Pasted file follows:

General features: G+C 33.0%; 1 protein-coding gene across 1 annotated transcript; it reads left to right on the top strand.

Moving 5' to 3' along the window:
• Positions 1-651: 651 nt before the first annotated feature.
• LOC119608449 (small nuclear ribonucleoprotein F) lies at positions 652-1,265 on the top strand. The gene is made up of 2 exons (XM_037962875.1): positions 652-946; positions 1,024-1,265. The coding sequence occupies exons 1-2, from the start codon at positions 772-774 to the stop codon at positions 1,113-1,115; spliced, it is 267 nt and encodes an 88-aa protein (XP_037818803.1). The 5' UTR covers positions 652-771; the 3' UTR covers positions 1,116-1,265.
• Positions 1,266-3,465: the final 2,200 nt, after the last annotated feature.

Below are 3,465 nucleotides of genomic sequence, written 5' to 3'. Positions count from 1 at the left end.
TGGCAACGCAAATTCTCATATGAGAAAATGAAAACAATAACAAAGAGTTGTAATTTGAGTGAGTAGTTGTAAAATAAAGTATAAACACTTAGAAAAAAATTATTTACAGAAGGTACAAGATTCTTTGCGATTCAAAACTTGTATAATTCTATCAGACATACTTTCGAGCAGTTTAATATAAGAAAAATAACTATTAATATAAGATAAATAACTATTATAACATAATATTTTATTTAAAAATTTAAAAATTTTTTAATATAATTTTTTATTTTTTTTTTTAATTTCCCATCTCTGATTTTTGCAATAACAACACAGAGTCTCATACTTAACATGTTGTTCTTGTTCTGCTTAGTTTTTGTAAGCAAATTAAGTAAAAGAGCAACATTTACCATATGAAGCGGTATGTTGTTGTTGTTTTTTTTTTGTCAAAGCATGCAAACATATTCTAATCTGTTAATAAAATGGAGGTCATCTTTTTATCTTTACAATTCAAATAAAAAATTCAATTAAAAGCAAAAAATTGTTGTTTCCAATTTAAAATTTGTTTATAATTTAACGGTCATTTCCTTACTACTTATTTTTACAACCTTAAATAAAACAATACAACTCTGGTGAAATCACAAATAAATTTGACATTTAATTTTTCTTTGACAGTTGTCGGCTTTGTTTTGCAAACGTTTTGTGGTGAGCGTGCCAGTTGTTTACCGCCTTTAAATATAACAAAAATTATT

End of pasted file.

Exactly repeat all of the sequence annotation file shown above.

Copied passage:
General features: G+C 33.0%; 1 protein-coding gene across 1 annotated transcript; it reads left to right on the top strand.

Moving 5' to 3' along the window:
• Positions 1-651: 651 nt before the first annotated feature.
• LOC119608449 (small nuclear ribonucleoprotein F) lies at positions 652-1,265 on the top strand. The gene is made up of 2 exons (XM_037962875.1): positions 652-946; positions 1,024-1,265. The coding sequence occupies exons 1-2, from the start codon at positions 772-774 to the stop codon at positions 1,113-1,115; spliced, it is 267 nt and encodes an 88-aa protein (XP_037818803.1). The 5' UTR covers positions 652-771; the 3' UTR covers positions 1,116-1,265.
• Positions 1,266-3,465: the final 2,200 nt, after the last annotated feature.

Below are 3,465 nucleotides of genomic sequence, written 5' to 3'. Positions count from 1 at the left end.
TGGCAACGCAAATTCTCATATGAGAAAATGAAAACAATAACAAAGAGTTGTAATTTGAGTGAGTAGTTGTAAAATAAAGTATAAACACTTAGAAAAAAATTATTTACAGAAGGTACAAGATTCTTTGCGATTCAAAACTTGTATAATTCTATCAGACATACTTTCGAGCAGTTTAATATAAGAAAAATAACTATTAATATAAGATAAATAACTATTATAACATAATATTTTATTTAAAAATTTAAAAATTTTTTAATATAATTTTTTATTTTTTTTTTTAATTTCCCATCTCTGATTTTTGCAATAACAACACAGAGTCTCATACTTAACATGTTGTTCTTGTTCTGCTTAGTTTTTGTAAGCAAATTAAGTAAAAGAGCAACATTTACCATATGAAGCGGTATGTTGTTGTTGTTTTTTTTTTGTCAAAGCATGCAAACATATTCTAATCTGTTAATAAAATGGAGGTCATCTTTTTATCTTTACAATTCAAATAAAAAATTCAATTAAAAGCAAAAAATTGTTGTTTCCAATTTAAAATTTGTTTATAATTTAACGGTCATTTCCTTACTACTTATTTTTACAACCTTAAATAAAACAATACAACTCTGGTGAAATCACAAATAAATTTGACATTTAATTTTTCTTTGACAGTTGTCGGCTTTGTTTTGCAAACGTTTTGTGGTGAGCGTGCCAGTTGTTTACCGCCTTTAAATATAACAAAAATTATT